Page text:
• Prioritize a diverse range of foods. Different microbes feed on different dietary components, so consuming a wide variety of fruits, vegetables, legumes, nuts, and grains can help support a more diverse microbial community, a primary indicator of gastrointestinal health.4
  • Include an abundance of plant-derived compounds like fiber and polyphenols (naturally occurring compounds that typically act as antioxidants). Your gut microbes can ferment and transform these into metabolites that have a range of beneficial effects in the body. Short-chain fatty acids (SCFAs), for example, are produced when microbes break down insoluble fiber. Among their many roles, SCFAs act as nutrients for local colon cells, maintain intestinal barrier function and integrity, and provide protection against local inflammation.5 (Great sources include walnuts, pomegranate, berries, and green tea.)
  • Incorporate Omega-3 and monounsaturated fats. These healthy fats can positively alter the gut microbiome and support growth of beneficial microbes, such as butyrate-producing bacteria.6 Butyrate is one of several short-chain fatty acids. (Great sources include salmon, avocados, olive oil, chia seeds, and pumpkin seeds.)
  • Consider the ecological footprint of your food choices. The health implications of your diet go beyond the gut microbiome. Over-consuming foods with higher ecological footprints (such as red meat, dairy, and even off-season produce) will have a greater impact on climate change and the balance of ecosystems—which can take a major toll on human health. While removing animal products is a personal choice, consider replacing or complementing your meals with more locally sourced, plant-based options.
  • Limit microbiome disruptors. Certain inputs contain compounds and chemicals that disrupt the gut, the gut barrier (the protective wall that lines your GI tract), and your microbes. Alcohol, for instance, has been shown to affect the composition of microbes in the gut, changing the proportions of beneficial and harmful bacteria, which can lead to dysbiosis.7 In addition to alcohol, be mindful of your intake of sugar, preservative agents, additives, and non-steroidal anti-inflammatory drugs (NSAIDs).

An important caveat to all of this: Diet affects people differently, because every person and their gut microbiome is unique, like an enormous living fingerprint. So, the foods you consume and how they make you feel are distinct and personal experiences that move between surviving and thriving. Just as there is no one universally healthy microbiome, there is no one-size-fits-all “perfect” diet.

As you navigate your way through the noisy space that is “eating for your gut,” look to these guidelines as your North Star, and you’ll be much less likely to lose your way.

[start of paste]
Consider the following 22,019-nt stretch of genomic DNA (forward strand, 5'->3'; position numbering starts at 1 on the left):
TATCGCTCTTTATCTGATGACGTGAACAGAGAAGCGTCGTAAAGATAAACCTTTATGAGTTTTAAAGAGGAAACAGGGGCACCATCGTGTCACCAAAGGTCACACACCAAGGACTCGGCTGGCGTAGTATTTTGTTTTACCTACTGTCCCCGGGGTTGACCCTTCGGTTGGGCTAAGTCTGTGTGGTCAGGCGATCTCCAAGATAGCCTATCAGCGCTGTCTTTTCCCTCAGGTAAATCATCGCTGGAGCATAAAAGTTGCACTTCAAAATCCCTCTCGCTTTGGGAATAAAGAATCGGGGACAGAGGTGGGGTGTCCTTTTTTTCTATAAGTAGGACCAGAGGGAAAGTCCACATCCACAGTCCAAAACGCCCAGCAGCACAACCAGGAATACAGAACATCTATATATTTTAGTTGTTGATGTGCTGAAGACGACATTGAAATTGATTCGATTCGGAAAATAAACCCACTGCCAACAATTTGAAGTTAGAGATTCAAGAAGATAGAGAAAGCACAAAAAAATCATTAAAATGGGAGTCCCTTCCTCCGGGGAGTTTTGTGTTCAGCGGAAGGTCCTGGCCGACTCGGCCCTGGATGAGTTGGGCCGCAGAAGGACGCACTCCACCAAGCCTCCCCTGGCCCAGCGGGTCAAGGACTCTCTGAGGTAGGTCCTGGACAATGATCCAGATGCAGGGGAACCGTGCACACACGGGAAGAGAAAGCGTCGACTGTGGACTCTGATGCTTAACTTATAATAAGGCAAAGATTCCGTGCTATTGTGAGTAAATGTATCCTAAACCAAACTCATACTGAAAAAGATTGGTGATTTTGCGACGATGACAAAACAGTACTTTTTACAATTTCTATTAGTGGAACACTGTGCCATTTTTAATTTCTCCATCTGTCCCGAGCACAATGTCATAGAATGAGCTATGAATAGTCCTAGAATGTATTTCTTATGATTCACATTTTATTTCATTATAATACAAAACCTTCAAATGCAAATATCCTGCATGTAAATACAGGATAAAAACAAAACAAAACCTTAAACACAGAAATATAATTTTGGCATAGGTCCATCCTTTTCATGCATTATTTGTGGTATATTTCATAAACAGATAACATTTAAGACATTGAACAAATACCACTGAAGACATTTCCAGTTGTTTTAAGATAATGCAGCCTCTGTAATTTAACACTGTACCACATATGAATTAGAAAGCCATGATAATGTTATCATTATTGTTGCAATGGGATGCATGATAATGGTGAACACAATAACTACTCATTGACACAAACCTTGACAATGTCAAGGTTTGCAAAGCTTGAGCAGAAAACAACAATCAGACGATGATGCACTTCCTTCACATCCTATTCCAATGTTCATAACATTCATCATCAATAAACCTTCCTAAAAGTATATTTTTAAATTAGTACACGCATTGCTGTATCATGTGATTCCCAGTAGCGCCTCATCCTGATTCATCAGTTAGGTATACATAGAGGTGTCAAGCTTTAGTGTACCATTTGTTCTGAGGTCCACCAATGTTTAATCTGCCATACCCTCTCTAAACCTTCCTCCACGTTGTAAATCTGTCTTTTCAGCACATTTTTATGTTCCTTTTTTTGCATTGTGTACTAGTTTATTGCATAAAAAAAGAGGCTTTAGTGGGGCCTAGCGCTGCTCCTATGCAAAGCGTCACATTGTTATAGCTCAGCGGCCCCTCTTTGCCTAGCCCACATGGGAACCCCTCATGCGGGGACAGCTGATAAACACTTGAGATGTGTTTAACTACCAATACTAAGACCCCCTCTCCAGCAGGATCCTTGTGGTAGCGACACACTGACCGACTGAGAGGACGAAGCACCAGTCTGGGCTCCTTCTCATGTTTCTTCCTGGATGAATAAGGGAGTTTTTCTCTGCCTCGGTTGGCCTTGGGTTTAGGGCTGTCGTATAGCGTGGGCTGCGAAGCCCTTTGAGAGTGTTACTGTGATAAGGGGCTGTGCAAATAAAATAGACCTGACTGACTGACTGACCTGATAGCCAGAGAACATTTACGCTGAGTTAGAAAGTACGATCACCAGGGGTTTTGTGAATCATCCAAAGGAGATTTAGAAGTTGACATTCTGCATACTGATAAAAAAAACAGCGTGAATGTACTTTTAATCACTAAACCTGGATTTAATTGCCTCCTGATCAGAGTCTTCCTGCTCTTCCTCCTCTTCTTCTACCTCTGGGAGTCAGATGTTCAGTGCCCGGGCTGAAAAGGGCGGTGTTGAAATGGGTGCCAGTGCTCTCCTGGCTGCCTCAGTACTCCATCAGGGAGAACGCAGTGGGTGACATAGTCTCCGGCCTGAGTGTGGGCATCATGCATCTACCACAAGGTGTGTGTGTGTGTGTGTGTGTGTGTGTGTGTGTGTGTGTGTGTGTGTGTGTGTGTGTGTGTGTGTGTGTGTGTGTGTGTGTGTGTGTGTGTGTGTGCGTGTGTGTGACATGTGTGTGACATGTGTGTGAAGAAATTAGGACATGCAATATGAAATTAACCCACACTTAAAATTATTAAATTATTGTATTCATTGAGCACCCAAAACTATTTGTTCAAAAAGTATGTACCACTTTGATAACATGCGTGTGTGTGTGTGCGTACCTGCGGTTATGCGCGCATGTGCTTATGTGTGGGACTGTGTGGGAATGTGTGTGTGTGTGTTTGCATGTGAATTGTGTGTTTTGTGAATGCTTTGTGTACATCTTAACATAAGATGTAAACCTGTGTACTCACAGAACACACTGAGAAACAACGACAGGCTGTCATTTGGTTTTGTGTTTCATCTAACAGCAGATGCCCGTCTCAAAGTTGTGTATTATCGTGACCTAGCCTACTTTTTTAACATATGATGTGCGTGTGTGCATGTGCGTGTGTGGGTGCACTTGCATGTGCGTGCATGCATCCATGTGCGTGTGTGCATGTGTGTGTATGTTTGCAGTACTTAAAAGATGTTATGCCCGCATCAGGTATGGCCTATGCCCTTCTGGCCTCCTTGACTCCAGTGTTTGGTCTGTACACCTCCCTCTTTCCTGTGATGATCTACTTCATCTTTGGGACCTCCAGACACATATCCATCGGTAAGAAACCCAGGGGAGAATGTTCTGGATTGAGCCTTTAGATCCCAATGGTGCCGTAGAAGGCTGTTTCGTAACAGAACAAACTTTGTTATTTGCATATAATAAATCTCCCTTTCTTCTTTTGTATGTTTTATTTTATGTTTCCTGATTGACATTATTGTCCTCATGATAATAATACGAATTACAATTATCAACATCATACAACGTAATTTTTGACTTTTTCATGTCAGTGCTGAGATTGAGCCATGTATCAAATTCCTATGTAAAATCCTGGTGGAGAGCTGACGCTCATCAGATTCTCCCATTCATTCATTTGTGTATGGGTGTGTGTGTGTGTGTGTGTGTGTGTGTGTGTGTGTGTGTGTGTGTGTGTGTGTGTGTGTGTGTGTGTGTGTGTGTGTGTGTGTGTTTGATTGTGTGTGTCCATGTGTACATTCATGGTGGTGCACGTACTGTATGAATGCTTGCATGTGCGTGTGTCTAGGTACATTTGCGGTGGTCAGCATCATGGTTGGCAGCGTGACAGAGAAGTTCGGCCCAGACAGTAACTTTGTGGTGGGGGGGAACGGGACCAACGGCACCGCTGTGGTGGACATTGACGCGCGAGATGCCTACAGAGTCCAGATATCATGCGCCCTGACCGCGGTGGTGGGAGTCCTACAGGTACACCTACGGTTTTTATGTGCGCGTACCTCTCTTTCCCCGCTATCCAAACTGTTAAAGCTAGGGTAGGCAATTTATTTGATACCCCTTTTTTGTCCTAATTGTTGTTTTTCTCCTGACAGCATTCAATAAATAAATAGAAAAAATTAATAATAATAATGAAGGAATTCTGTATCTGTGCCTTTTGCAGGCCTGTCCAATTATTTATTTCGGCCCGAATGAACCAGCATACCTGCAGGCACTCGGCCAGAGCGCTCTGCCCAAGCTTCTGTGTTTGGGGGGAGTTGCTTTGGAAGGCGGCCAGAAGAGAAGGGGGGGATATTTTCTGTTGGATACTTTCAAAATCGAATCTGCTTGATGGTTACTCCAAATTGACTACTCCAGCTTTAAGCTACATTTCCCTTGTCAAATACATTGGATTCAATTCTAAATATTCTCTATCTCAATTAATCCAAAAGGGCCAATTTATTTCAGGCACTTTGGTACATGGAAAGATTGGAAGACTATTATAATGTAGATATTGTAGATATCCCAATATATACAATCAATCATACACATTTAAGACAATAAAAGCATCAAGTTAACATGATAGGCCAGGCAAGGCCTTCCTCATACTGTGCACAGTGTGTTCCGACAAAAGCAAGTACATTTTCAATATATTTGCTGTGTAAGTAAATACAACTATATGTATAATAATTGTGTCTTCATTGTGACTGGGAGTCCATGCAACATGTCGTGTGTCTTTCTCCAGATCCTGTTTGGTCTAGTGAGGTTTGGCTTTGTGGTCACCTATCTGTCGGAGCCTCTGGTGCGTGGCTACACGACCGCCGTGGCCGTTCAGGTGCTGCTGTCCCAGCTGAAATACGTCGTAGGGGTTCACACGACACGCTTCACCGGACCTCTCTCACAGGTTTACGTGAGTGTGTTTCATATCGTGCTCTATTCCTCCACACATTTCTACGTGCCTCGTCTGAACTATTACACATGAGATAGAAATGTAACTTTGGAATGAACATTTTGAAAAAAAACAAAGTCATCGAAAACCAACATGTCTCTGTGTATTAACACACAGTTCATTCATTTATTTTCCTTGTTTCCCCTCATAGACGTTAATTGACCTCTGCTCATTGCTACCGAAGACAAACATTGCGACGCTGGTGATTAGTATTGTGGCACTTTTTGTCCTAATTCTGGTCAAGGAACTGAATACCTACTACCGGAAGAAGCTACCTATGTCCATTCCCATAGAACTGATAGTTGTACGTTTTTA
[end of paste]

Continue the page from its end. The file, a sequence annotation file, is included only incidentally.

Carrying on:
Stay tuned for more answers to the top questions we receive about eating for your gut—from gluten intolerance and low FODMAPs, to the truth about gut “resets.”  

Do you have a question of your own that you’d like us to break down (😉)? DM us on Instagram.

Citations

  1. DeGruttola, A. K., Low, D., Mizoguchi, A., & Mizoguchi, E. (2016). Current Understanding of Dysbiosis in Disease in Human and Animal Models. Inflammatory bowel diseases, 22(5), 1137–1150. https://doi.org/10.1097/MIB.0000000000000750
  2. David, L. A., Maurice, C. F., Carmody, R. N., Gootenberg, D. B., Button, J. E., Wolfe, B. E., Ling, A. V., Devlin, A. S., Varma, Y., Fischbach, M. A., Biddinger, S. B., Dutton, R. J., & Turnbaugh, P. J. (2014). Diet rapidly and reproducibly alters the human gut microbiome. Nature, 505(7484), 559–563. https://doi.org/10.1038/nature12820
  3. Sonnenburg, J. L., & Bäckhed, F. (2016). Diet-microbiota interactions as moderators of human metabolism. Nature, 535(7610), 56–64. https://doi.org/10.1038/nature18846
  4. McDonald, D., Hyde, E. R., Debelius, J. W., Morton, J. P., González, A., Ackermann, G., Aksenov, A. A., Behsaz, B., Brennan, C., Chen, Y., Goldasich, L. D., Dorrestein, P. C., Dunn, R. R., Fahimipour, A. K., Embree, M., Gilbert, J. A., Gogul, G., Green, J. L., Hugenholtz, P., . . . Knight, R. (2018). American Gut: an Open Platform for Citizen Science Microbiome Research. MSystems, 3(3). https://doi.org/10.1128/msystems.00031-18
  5. Silva, Y. P., Bernardi, A., & Frozza, R. L. (2020b). The Role of Short-Chain Fatty Acids From Gut Microbiota in Gut-Brain Communication. Frontiers in Endocrinology, 11. https://doi.org/10.3389/fendo.2020.00025
  6. Costantini, L., Molinari, R., Farinon, B., & Merendino, N. (2017). Impact of Omega-3 Fatty Acids on the Gut Microbiota. International journal of molecular sciences, 18(12), 2645. https://doi.org/10.3390/ijms18122645
  7. Lee, E., & Lee, J. (2021b). Impact of drinking alcohol on gut microbiota: recent perspectives on ethanol and alcoholic beverage. Current Opinion in Food Science, 37, 91–97. https://doi.org/10.1016/j.cofs.2020.10.001